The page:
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Quality of different bedding materials and their influence on the compostability of horse manure

Authors:
  • Equine Information Centre, Kuopio, Finland

Abstract and Figures

The air quality of the stable and management and composting of manure can be improved by choosing bedding material with certain desirable properties. The optimal bedding material doesn't cause hygiene problems in the stable. It absorbs ammonia, is economic in use, and decomposes quickly with manure. The objective of this trial was to compare both quality of different bedding materials and their influence on the composting process of horse manure. Bedding materials used in the study were wood chips, straw, peat, hemp, linen, sawdust, shredded newspaper and the mixtures, peat/wood chips, peat/sawdust, and peat/straw. Peat and peat mixtures had the best quality of ammonia absorption, water holding, and manure fertilization value. The number of fungi and bacteria were lower in shredded newspaper and wooden materials than in straw, linen, hemp, and peat. The composting temperature became high enough for at least a partial destruction of parasites and seeds within the rubbish heaps in all boxes. Only peat manure was ready for further plant production after one month's composting period. Other bedding materials were decomposed only partially or not at all during the study.
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Volume 21, Number 3, 2001 125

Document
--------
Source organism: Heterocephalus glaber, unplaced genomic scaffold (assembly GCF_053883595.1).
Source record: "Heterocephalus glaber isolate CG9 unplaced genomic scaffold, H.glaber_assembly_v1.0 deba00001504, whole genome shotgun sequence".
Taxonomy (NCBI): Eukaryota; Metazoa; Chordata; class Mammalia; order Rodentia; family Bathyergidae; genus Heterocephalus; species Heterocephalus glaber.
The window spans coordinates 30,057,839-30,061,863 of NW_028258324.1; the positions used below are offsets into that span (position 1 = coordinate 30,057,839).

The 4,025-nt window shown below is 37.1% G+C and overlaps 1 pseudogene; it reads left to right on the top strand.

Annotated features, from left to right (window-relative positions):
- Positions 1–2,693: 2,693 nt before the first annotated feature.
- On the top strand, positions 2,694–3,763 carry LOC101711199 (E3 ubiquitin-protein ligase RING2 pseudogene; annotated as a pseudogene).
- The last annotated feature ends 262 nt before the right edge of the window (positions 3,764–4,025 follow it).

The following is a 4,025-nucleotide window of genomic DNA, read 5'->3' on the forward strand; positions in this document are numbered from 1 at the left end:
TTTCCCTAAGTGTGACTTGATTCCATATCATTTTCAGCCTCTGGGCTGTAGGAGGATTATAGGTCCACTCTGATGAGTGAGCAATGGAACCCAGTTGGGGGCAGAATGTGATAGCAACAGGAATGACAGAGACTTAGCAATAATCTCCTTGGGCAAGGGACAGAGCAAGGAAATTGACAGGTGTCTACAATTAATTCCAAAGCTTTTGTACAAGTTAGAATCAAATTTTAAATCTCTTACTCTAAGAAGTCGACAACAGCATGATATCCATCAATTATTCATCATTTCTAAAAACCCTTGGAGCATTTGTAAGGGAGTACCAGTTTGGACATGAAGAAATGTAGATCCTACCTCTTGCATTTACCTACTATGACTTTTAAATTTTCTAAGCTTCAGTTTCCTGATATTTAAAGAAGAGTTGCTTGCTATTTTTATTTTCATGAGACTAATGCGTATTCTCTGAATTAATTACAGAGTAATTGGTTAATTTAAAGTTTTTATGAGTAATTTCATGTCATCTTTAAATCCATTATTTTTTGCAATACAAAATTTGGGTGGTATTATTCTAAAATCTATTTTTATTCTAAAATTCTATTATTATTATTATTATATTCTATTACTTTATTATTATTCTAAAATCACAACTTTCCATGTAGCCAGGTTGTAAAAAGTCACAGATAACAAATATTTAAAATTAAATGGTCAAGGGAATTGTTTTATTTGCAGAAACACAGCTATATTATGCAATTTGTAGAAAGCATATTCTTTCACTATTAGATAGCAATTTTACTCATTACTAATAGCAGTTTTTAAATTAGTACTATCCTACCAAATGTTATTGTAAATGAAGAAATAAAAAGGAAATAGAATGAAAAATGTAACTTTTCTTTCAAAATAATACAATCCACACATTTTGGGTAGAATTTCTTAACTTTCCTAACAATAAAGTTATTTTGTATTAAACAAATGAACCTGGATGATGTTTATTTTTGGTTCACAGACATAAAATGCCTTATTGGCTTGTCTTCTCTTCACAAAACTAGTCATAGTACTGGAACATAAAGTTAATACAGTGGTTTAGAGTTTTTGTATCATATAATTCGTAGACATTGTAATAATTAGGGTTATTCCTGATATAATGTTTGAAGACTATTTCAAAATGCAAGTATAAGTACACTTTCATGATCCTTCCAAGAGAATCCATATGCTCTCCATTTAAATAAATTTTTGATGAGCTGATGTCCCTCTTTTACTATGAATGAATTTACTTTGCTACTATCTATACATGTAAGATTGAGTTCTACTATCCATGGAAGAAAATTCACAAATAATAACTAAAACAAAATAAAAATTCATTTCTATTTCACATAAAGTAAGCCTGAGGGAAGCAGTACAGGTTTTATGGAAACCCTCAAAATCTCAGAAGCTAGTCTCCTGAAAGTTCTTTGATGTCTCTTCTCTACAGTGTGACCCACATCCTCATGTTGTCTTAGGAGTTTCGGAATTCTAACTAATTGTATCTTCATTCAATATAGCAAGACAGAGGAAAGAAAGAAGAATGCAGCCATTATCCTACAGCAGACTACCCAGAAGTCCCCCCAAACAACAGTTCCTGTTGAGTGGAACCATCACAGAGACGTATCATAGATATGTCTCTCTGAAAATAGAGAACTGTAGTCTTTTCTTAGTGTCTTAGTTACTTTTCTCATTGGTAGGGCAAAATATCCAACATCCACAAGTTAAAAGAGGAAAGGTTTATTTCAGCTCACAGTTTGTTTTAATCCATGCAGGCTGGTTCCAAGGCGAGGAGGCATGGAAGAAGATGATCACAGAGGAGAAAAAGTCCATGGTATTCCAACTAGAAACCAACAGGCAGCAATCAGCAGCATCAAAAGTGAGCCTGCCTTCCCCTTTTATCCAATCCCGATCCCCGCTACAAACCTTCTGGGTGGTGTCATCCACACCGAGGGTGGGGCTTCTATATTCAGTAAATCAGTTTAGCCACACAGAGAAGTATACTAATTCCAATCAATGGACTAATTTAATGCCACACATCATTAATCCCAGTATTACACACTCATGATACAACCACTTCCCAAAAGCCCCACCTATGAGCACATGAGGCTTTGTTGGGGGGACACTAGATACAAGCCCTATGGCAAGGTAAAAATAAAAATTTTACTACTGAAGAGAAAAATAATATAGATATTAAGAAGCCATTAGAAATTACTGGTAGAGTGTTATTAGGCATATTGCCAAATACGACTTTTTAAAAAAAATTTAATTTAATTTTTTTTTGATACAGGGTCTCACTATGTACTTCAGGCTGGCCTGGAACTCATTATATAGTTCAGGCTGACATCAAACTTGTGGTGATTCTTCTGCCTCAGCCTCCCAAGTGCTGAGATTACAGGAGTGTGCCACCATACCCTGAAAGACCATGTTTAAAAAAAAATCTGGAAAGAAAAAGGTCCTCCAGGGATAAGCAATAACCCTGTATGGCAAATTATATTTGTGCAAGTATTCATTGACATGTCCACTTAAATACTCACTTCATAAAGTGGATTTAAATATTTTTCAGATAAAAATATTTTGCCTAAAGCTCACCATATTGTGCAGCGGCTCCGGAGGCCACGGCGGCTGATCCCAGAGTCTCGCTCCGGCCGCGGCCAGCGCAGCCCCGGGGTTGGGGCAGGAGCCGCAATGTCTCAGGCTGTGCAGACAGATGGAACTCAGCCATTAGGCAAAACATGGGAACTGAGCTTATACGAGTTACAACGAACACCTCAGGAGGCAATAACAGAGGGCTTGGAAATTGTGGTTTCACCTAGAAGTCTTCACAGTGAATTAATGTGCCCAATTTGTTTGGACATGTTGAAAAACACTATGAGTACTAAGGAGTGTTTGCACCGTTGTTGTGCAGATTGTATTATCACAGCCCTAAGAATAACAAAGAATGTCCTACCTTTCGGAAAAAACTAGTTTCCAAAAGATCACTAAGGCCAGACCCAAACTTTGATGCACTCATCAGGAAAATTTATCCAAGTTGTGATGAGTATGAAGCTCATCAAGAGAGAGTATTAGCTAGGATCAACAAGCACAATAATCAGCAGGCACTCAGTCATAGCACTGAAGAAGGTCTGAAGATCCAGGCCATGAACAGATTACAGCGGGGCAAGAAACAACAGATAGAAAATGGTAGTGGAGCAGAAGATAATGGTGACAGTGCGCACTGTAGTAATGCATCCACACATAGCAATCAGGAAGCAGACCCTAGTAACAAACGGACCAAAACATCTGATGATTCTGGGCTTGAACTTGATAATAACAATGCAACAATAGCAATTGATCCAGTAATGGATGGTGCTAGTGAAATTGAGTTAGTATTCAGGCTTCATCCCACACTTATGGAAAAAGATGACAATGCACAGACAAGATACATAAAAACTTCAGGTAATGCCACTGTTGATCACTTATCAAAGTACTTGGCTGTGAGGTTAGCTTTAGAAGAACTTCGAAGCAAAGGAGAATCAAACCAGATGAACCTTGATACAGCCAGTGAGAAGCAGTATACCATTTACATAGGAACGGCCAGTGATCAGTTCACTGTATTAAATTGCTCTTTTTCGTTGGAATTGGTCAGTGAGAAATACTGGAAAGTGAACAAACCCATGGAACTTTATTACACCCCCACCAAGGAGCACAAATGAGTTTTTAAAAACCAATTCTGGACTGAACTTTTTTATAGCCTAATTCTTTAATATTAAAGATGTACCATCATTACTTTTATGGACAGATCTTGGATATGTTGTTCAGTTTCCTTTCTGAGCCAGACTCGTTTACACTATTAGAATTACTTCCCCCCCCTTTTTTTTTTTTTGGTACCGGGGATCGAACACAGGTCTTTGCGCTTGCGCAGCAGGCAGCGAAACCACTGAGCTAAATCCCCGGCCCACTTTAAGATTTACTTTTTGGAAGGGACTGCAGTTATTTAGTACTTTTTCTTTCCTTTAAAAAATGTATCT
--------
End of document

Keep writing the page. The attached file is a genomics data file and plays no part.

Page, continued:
SUMMARY
The air quality of the stable and management and
composting of manure can be improved by choosing bedding
material with certain desirable properties. The optimal
bedding material doesn’t cause hygiene problems in the stable.
It absorbs ammonia, is economic in use, and decomposes
quickly with manure. The objective of this trial was to
compare both quality of different bedding materials and
their inuence on the composting process of horse manure.
Bedding materials used in the study were wood chips, straw,
peat, hemp, linen, sawdust, shredded newspaper and the
mixtures, peat/wood chips, peat/sawdust, and peat/straw.
Peat and peat mixtures had the best quality of ammonia
absorption, water holding, and manure fertilization value.
The number of fungi and bacteria were lower in shredded
newspaper and wooden materials than in straw, linen, hemp,
and peat. The composting temperature became high enough
for at least a partial destruction of parasites and seeds within
the rubbish heaps in all boxes. Only peat manure was ready
for further plant production after one month’s composting
period. Other bedding materials were decomposed only
partially or not at all during the study.
INTRODUCTION
Problems with stable hygiene may often be linked with
bedding material used in the stable. Bedding has effects on
indoor air, and the volume and quality of manure removed
from the box stall. In Nordic climates, the storage of manure
must be done for up to nine months of the year, resulting in
high storage and disposal costs. The whole chain of manure
to eld should be done so that utilization of manure can be
environmentally accepted.
Ammonium gas, dust and biological aerosols reduce
the quality of indoor air and increase the possibility of
respiratory diseases. Bedding is known as a major source